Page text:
Working In My PJs – Heidi Fiedler

Working In My PJs – Heidi Fiedler

It’s time for another episode of Working In My PJ’s, a monthly series where I chat to people who are running a web-based business. I ask lots of nosy questions about how and why they do what they do.

Today I’m chatting to Heidi Fiedler. Heidi is a children’s book writer and editor. She does, “the deep thinking that’s needed to transform an idea into a book”. Her specialities are picture books, chapter books, and nonfiction for kids. She offers strategic consults and manuscript critiques, as well as a online workshop called Visualize Your Story: An Instagram Workshop for Writers and Editors.

I found Heidi last summer through a sad Googling for ways to boost one’s writing mojo. Her website and Instagram feed were such lovely places to land – full of practical advice and resources, all written with such a kind and encouraging tone. She has a wise, inspiring and you can do it reassuring air, like a really great English teacher.

Needless to say, I was so excited when she was for a Working In My PJs chat! We talk freelance life, what makes a great children’s book, and how to make time for your own writing when you write for others.


Heidi with Up Close: Reptiles and Amphibians
Heidi with Up Close: Reptiles and Amphibians

1. Can you recall THE moment you realised you were ready to work for yourself full-time?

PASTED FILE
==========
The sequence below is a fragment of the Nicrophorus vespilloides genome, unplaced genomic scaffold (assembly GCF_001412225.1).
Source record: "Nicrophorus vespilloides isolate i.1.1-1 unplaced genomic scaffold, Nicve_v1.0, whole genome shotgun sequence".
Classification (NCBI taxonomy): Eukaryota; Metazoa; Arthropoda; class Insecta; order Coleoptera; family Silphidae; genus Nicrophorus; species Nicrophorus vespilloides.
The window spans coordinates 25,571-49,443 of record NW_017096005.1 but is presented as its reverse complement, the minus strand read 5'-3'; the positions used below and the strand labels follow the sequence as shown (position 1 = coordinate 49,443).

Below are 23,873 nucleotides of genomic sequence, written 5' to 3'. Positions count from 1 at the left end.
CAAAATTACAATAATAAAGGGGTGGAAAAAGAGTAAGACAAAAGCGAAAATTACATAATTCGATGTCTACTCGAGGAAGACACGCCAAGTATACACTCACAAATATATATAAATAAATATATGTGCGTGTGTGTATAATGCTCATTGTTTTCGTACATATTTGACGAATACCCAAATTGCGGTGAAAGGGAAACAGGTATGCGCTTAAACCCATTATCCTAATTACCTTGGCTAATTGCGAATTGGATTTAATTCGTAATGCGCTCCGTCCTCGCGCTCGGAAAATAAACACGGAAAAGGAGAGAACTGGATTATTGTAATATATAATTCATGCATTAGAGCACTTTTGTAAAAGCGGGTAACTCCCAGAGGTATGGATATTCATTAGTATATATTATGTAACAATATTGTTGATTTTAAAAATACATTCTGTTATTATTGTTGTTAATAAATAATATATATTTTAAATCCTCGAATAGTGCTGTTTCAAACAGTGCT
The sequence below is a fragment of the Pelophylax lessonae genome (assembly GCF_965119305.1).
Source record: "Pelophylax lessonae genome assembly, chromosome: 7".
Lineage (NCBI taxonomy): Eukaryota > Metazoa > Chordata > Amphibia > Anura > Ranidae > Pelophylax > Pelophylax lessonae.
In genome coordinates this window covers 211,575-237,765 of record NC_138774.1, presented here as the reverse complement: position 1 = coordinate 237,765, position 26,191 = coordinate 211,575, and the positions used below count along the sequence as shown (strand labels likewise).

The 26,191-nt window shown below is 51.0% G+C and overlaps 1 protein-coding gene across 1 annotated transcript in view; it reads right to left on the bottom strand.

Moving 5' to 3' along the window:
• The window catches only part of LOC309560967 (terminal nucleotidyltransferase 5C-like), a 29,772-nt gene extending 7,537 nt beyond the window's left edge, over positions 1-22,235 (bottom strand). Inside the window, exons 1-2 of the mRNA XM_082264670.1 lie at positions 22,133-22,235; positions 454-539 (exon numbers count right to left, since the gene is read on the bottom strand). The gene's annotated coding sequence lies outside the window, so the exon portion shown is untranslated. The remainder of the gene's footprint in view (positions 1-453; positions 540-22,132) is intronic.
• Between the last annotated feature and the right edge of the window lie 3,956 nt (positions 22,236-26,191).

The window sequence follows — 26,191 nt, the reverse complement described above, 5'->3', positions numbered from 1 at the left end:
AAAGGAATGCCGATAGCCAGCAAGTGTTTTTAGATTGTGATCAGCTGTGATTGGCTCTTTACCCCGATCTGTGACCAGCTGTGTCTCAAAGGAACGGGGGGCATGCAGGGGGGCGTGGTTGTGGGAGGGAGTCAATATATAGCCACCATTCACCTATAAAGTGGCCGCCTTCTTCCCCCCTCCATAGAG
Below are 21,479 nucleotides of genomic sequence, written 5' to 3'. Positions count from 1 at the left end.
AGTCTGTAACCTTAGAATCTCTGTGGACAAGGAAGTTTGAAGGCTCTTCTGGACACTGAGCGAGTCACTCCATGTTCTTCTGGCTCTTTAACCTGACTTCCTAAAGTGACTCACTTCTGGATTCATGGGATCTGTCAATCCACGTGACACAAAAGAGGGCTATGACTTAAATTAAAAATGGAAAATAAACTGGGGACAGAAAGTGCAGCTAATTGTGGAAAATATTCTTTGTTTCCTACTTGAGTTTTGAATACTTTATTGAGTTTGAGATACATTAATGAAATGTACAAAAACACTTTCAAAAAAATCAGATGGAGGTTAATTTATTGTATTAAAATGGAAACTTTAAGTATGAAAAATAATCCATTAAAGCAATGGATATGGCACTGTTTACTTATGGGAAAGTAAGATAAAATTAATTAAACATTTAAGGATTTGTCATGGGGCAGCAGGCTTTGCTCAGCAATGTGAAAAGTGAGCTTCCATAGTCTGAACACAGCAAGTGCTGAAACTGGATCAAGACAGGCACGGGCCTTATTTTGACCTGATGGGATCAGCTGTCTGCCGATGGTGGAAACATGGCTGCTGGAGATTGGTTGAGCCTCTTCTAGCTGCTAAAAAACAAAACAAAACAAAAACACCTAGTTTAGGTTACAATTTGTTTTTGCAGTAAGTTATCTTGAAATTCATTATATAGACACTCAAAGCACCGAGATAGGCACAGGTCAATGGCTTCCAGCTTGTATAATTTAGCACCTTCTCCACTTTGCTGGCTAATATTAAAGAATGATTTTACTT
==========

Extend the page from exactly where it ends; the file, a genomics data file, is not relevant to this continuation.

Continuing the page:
I had been thinking about it for a long time. The moment seemed right when we were living in California and my husband got a job in Massachusetts. I had no idea if I could make a go of it or if I would like working for myself, but after about a year of transitioning, I loved it.

It’s a few years later now, and while I’m definitely still learning and growing, I think it would take a lot for me to go back to a full-time, in-house position.

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New York City skyline from the Staten Island Ferry

Happy new year, comrades! Here’s the eighth annual instalment of Review Thingo.  Previous episodes: 2015, 2014, 2013, 2012, 2011, 2010 and 2009. One blazing sunny morning before school, aged about ten, I opened the front door. I was about to step outside of the house and into the world, my foot hovered above the doormat, when I noticed there was a brown […]

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